Appendix C -- Bill 199, The Charter of
the French and English Languages
Member for Jacques-Cartier
The object of this bill is to repeal the Charter of the French language, apposed
in 1977, and establish French and English as the official languages of Quebec.
In Chapter II, the bill recognizes certain fundamental individual languages
- the right of every person to receive services from the Civil Administration,
parapublic organizations, employees’ associations and businesses operating in
Quebec in the official language of his or her choice;
- the right of every person to use French or English during deliberative
- the right of every person to receive instruction in French or in English.
In Chapter III, the bill establishes French and English as the languages used in
legislative texts and in the court system.
Bills, statutes, regulations and other acts of a similar nature to which section
133 of the Constitution Act, 1867, applies are printed and published in French
and n English.
In addition, debates of the National Assembly and of the committees of the
National Assembly, certain legislative documents, judgments rendered by a
judicial tribunal and decisions rendered by a body exercising quasi-judicial
functions are translated into the other official language and are printed and
published in French and in English.
In Chapter IV, the bill makes French and English the languages of the civil
In Chapter V, the bill requires public utility firms, professional corporations
and the members of these corporations to ensure that their services are
available in French and in English and that they use one of the two official
languages in their communications with the civil administration and with
In Chapter VI, the bill requires employers to draft their written communications
to their employees and their offers of employment and promotion in French and in
Collective agreements, schedules to collective agreement and decisions rendered
pursuant to a collective agreement or under the Labour Code must e drafted in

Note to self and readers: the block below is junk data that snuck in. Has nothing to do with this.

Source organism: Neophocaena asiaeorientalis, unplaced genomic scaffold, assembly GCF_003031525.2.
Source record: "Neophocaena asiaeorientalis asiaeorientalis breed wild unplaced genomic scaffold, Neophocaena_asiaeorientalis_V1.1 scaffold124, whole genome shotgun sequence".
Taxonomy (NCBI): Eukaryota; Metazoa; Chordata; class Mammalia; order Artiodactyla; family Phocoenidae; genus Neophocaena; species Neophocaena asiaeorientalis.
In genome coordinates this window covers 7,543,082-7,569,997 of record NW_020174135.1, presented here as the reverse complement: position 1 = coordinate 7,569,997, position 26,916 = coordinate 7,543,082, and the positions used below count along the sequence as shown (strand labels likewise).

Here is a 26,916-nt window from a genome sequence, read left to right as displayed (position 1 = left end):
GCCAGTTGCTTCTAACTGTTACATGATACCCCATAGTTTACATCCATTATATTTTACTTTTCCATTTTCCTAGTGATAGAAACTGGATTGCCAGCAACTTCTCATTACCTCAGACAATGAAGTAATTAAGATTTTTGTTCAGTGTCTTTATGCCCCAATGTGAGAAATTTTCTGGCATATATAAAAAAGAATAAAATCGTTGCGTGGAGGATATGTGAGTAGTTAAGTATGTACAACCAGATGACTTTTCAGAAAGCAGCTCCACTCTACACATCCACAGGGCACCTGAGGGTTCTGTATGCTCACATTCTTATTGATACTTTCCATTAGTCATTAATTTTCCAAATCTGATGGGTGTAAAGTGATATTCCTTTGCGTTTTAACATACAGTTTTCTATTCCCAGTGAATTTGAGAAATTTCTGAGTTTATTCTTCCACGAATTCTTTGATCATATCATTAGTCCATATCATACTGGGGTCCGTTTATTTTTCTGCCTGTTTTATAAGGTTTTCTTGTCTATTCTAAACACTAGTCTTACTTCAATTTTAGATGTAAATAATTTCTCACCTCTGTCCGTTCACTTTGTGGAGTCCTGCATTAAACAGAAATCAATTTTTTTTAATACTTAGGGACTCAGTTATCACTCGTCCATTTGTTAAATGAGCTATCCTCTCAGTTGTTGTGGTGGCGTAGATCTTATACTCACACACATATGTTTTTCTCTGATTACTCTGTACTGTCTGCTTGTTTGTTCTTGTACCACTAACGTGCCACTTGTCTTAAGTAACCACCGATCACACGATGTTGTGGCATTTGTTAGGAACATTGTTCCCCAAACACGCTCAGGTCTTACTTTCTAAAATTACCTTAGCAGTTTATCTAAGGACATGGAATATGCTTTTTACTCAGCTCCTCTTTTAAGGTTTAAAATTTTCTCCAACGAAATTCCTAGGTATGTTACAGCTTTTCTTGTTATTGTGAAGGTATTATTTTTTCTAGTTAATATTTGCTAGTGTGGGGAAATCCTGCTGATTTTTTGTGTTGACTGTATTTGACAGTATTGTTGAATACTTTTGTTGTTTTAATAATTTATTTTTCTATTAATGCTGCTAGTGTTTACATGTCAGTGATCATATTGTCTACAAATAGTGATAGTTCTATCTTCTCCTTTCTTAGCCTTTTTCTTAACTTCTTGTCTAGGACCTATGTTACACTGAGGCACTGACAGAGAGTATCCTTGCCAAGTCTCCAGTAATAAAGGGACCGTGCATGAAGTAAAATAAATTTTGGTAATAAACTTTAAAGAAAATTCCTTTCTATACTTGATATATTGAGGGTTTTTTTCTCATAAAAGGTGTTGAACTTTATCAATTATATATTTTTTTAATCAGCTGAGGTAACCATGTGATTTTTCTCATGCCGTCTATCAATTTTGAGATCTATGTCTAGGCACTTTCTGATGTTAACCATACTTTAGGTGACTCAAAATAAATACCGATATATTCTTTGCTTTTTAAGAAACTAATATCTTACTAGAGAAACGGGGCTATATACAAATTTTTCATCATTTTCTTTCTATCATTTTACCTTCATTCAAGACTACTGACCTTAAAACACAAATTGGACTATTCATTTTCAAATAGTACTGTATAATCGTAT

French and in English.
No employer may dismiss, demote or transfer a member of his staff for the sole
reason that the staff member speaks only one of the official languages.
In addition, no employer may require the knowledge of a particular official
language for the obtaining of a job or office unless the nature of the duties
requires the knowledge of that language.
Chapter VII is concerned with the languages of commerce and business.
Inscriptions on a product make, used or consumed in Quebec on its container or
wrapping, or in or on a document or object supplied with it, must be drafted in
French and in English. Catalogues, brochures, folders job application forms,
order forms, invoices, receipts and quittances are subject to the same
However, firm names, public signs and posters and commercial advertising may be
in French or in English.
Chapter VIII of the bill concerns the languages of instruction and allows
children to receive their instruction in French or in English, at the request of
one of their parents.
However, a child must have sufficient knowledge of spoken and written French and
English in order to receive a secondary studies certificate.
The bill also recognizes certain particular rights of the Amerinds and the Inuit
Finally, the bill contains a provision requiring the various branches of the
civil administration which provide services to a community in which at least 10%
of the members speak an official language other than the official language of
the majority to provide the services in the other official language also.